“[Daqduq], along with the Iraqi militia commanders he worked with, has admitted working with Iran’s elite Quds Force special operations unit.”
Act of war. “Officials: Captured Hezbollah agent helped plan deadly Karbala raid,” from CNN:
BAGHDAD, Iraq (CNN) — A top special operations officer from Lebanon’s Iranian-backed militia Hezbollah has been captured in Iraq, where U.S. officials say he
played a key role in a January attack that killed five Americans.
A poster last year in Iraq shows Shiite cleric Muqtada al-Sadr, left, and Lebanese Hezbollah leader Hassan Nasrallah.
Ali Mussa Daqduq, an explosives expert, was captured in March in the southern
city of Basra, where he was helping train and lead Shiite militias fighting coalition troops, U.S. intelligence officials told CNN.
Daqduq pretended to be deaf and mute when captured, and his identity was not
known for weeks. Once uncovered, however, U.S. officials said he began to talk, and they now believe he played a crucial role in the January 20 attack in Karbala.
In 2006, Hezbollah fought Israeli troops in southern Lebanon in a month-long war, which ended in a U.N.-brokered cease-fire.
Intelligence officials say Daqduq is one of Hezbollah’s top special operations commanders, an expert in the use of roadside bombs. The Americans say he, along with the
Iraqi militia commanders he worked with, has admitted working with Iran’s elite Quds Force
special operations unit.
U.S. commanders have said for months that Iraqi militants have been receiving
weapons and training from members of the Quds Force, an element of Iran’s Revolutionary Guards. Washington has demanded Tehran stop the flow of arms and militants across its
border — which, along with the diplomatic standoff over Iran’s nuclear fuel program, has raised fears of a wider war in the region.
Iran, which has close ties to the Shiite parties that control Iraqi Prime Minister Nuri al-Maliki’s government, has repeatedly denied the allegations. But U.S. intelligence officials said the Quds Force has been backing the creation of Shiite “special groups” modeled on Hezbollah, which holds sway over much of southern Lebanon.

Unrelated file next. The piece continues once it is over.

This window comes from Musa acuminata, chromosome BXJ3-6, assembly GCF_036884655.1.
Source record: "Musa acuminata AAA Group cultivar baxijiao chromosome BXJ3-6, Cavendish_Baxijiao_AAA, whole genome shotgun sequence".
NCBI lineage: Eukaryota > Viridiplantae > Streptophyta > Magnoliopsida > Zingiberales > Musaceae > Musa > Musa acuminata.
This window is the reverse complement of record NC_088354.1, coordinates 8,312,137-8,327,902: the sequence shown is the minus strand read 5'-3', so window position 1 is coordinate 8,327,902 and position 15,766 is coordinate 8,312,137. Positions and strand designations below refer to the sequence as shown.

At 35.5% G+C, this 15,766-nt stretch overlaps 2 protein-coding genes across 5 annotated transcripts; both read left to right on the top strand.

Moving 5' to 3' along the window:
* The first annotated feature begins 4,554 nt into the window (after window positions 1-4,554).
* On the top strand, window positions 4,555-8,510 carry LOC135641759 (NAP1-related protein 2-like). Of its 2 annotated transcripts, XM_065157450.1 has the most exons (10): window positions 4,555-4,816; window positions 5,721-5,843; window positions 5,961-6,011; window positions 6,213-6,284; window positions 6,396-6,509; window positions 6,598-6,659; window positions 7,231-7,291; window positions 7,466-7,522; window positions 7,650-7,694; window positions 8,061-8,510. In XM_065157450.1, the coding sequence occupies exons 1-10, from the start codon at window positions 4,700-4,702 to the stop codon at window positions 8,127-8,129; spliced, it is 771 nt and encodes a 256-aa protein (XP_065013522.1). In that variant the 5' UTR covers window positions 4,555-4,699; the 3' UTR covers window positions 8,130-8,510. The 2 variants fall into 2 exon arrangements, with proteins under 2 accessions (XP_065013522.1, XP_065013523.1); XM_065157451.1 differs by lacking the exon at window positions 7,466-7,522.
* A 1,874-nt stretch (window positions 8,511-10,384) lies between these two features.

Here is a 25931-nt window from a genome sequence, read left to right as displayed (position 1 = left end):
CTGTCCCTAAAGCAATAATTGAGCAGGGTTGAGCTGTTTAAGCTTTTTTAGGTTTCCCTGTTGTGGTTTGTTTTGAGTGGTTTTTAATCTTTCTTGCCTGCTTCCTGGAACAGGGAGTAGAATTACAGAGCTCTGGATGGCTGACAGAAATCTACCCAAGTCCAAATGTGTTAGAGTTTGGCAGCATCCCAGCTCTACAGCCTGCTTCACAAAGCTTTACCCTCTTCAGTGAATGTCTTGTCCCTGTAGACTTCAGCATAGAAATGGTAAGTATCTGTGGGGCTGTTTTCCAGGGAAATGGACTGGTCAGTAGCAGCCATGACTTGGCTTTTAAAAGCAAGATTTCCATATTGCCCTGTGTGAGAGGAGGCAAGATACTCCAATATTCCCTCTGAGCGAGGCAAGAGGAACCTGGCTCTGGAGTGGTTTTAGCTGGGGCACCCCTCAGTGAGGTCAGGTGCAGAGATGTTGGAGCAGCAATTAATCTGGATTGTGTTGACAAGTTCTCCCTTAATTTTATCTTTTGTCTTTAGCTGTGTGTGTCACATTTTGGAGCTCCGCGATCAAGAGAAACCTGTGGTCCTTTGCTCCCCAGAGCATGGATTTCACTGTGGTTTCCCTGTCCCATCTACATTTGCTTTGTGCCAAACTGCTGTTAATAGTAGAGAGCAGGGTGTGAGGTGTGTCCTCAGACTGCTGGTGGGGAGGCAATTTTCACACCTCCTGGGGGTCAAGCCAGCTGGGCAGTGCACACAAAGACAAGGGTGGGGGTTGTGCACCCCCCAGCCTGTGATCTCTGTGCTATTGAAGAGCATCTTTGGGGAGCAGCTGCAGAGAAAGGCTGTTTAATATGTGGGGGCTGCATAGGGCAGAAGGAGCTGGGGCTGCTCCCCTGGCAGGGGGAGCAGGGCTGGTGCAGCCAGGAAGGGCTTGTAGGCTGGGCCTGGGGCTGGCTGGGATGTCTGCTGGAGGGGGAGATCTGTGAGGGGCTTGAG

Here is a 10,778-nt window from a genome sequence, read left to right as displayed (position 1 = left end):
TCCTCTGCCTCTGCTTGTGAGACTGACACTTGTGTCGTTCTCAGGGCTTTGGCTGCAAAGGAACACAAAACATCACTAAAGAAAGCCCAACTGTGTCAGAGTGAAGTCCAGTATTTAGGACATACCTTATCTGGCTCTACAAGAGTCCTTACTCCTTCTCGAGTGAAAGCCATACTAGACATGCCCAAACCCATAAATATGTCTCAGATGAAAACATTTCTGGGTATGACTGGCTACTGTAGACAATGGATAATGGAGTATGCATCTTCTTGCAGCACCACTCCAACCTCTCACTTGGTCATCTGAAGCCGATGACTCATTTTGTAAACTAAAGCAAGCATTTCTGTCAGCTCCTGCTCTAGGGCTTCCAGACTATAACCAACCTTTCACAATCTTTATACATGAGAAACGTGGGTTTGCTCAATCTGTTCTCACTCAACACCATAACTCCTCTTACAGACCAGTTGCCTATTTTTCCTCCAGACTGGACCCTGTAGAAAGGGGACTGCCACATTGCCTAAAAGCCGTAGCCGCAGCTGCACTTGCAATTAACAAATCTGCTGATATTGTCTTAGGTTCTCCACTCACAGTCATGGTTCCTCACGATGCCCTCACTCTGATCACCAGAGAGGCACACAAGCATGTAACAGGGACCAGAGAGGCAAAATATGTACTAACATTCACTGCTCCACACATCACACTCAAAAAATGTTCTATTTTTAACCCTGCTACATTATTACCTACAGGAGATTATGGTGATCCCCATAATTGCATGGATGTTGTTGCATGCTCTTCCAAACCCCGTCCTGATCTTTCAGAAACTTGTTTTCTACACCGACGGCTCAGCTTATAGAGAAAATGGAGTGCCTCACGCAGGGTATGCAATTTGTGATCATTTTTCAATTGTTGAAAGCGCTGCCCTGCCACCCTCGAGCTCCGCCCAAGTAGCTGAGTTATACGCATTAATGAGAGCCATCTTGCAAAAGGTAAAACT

The U.S. military declined official comment on Daqduq’s arrest, as did the Iraqi government. But documents and forensic evidence, seen by members of the Iraqi government and shown to CNN, support the claims.
Senior U.S. intelligence officials said Daqduq was captured in a raid aimed at
seizing another Shiite militant leader suspected of involvement in the January 20 attack in Karbala — a well-planned attempt to kidnap five American soldiers that ended with the soldiers’ executions.
Qais Khazali, a one-time spokesman for anti-American cleric Muqtada al-Sadr’s
Mehdi Army, was one of the men sought by American troops in connection with the attack. By
the time of his March arrest, he had left the Mehdi Army and was leading one of the
“special groups,” according to U.S. intelligence.
In searching for Khazali, U.S. and allied troops found computer documents detailing the planning, training and conduct of the failed kidnapping. And they found Daqduq, whom intelligence officials said has admitted working on behalf of Iran.
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